Friday, June 11, 2010

Old Paper - Finally!

After a couple of months of devoting desk time to First Day Covers, I decided to do a piece of OLD PAPER ART, and this is the result of a week's worth of pencil-pushing.

A little bit about both of the companies involved with this nice piece of old paper:

The South Bend Toy Company was incorporated December 22, 1882, after being established in 1874. Frederick Badet, a grocery clerk, and John Teel, a woodworker, originally started the company, making croquet sets and other wooden toys. Croquet was that the time, the only acceptable game for women and children to play. About the turn of the century they began to build children's wagons and doll carriages.

The Studebaker Company was founded in 1852 and incorporated in 1868 under the the name of Studebaker Brothers Manufacturing Company. The company built wagons for farmers, miners and the military. Their factory was located in in South Bend, Indiana. Studebaker asked the South Bend Toy Company to build a number of small replicas of their full-sized wagons to place in dealer showrooms. The only problem they encountered was that the dealers couldn't keep them in the showroom, and Studebaker quickly realized that a smaller wagon for children would be a sales leader. South Bend produced the smaller wagons, and Studebaker sold them through their dealers. South Bend Toy also sold the wagons through the Sears & Roebuck catalog.

Included now in this post is a scan of the Sears & Roebuck catalog page from 1924 advertising the Studebaker Junior. The advertisement was provided to me by Gordon Westover, who builds upscale wagons and restores antique wagons, doing business on eBay as WagonMasterCoaster. If you have a moment and are interested, stop by his eBay store.

I have seen a number of real photo postcards picturing this wagon being pulled by a goat, and apparently photographers used the Studebaker Junior as a standard prop for children's photos.

I recently saw one of these wagons (not restored) at auction, and it sold for $3,300.

Ride on!


  1. I always love seeing your Old Paper Art - but this one...absolutely fantastic! How much fun it would have been to have one of those! I could hook it up to my boxer and head to the market! :)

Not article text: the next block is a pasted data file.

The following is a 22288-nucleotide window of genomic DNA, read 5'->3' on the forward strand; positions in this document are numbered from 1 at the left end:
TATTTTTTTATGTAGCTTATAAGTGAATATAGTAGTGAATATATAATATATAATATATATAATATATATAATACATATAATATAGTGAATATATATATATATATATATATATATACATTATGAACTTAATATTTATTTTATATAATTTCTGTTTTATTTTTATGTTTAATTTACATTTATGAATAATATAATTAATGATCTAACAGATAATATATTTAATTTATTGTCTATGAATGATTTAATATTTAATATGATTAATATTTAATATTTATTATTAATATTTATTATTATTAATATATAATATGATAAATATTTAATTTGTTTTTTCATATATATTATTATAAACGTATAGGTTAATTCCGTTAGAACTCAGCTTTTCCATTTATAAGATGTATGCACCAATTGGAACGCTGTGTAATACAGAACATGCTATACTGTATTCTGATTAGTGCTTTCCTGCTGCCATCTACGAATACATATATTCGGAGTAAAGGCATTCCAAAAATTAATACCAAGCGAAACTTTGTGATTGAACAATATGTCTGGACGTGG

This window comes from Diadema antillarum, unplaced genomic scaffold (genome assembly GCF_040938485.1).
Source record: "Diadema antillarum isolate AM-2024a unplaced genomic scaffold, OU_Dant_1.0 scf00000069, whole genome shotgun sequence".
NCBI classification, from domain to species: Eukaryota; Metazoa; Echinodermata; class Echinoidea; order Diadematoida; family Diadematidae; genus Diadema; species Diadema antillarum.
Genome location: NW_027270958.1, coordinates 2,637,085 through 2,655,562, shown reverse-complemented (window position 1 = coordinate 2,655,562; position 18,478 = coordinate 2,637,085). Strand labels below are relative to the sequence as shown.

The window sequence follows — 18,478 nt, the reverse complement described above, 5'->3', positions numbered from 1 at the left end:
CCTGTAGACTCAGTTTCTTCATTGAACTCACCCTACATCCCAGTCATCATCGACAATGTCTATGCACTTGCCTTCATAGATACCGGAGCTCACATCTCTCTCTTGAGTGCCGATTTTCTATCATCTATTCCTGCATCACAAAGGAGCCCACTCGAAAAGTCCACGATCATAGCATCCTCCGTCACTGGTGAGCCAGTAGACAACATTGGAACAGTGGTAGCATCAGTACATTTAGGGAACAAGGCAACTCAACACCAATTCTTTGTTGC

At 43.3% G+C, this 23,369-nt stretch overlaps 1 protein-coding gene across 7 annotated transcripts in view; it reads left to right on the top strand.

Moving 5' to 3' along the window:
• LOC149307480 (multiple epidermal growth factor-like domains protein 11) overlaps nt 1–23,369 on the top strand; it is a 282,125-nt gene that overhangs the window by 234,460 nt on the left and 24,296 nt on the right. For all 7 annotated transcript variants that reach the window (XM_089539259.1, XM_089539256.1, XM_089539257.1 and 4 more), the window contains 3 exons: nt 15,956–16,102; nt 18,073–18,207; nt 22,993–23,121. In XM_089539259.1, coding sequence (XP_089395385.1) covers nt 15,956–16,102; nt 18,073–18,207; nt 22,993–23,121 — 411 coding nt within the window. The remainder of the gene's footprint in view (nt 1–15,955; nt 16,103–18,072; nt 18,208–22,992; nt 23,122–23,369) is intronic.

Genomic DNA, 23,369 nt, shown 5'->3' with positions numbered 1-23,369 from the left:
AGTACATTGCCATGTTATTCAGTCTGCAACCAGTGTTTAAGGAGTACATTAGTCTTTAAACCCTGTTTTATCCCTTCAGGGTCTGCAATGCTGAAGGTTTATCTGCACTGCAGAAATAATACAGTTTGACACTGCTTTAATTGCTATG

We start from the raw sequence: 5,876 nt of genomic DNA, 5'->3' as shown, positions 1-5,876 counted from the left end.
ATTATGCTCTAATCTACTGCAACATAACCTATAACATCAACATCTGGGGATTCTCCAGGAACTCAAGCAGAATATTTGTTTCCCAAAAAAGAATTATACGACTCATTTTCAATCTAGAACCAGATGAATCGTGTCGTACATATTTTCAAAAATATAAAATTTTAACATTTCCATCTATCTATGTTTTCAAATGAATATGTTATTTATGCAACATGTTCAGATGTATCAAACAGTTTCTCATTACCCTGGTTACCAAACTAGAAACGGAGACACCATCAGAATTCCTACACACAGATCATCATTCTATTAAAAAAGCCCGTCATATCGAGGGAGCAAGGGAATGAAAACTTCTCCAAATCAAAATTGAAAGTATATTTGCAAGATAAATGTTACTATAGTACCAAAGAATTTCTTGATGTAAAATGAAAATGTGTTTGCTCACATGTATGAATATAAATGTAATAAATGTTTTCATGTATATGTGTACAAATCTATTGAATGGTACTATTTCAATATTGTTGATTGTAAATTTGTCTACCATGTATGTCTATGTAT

2. How very wonderful! And I loved your mentioning wooden croquet sets. When I was a child, we were very short on toys, but our parents got us a croquet set for the 4th of July one time and that was well played with in our big yard. Lots of arguing and "hitting away" but fond memories. We played croquet with our granddaughters when they were young, also. My daughter has that set now. Carol

  3. Studebaker was a big name in our house after the war. Friends that lived with us, the wife while the hubby was on Pacific Islands as a sea-bee, had moved in with us (me and mom) and their first car was a Studebaker and then the car with the airplane propeller cone for a nose and some people said you couldn't tell which way it was going, became their care of choice. I think they got a new one each year. I have never seen the wagon but it looks like one we kids used to play with.

  4. Gotta wonder if a Studebaker wagon was featured in any of those old photos my grandfather made with his goat and wagon. I must have a look when time permits.

    Very cool, MrCachet!

  5. Hi Dave - thought I better get over here and say hello and let you knwo that I'm loving the wagon and I wish my two year old had one so that he could stop running rings around me and pull me along in this fine chariot instead!!

  6. Stupendous drawing. And thanks for the background information too.

  7. hi.. just dropping by here... have a nice day!

  8. thanks for the mini lesson...i wouldn't have distinguished the difference!
    terrific drawing such details!

  9. You had asked me where I found the image I posted at my blog...I found it at a junk store near me for $1. And yes, it is an old photo postcard. A fun find!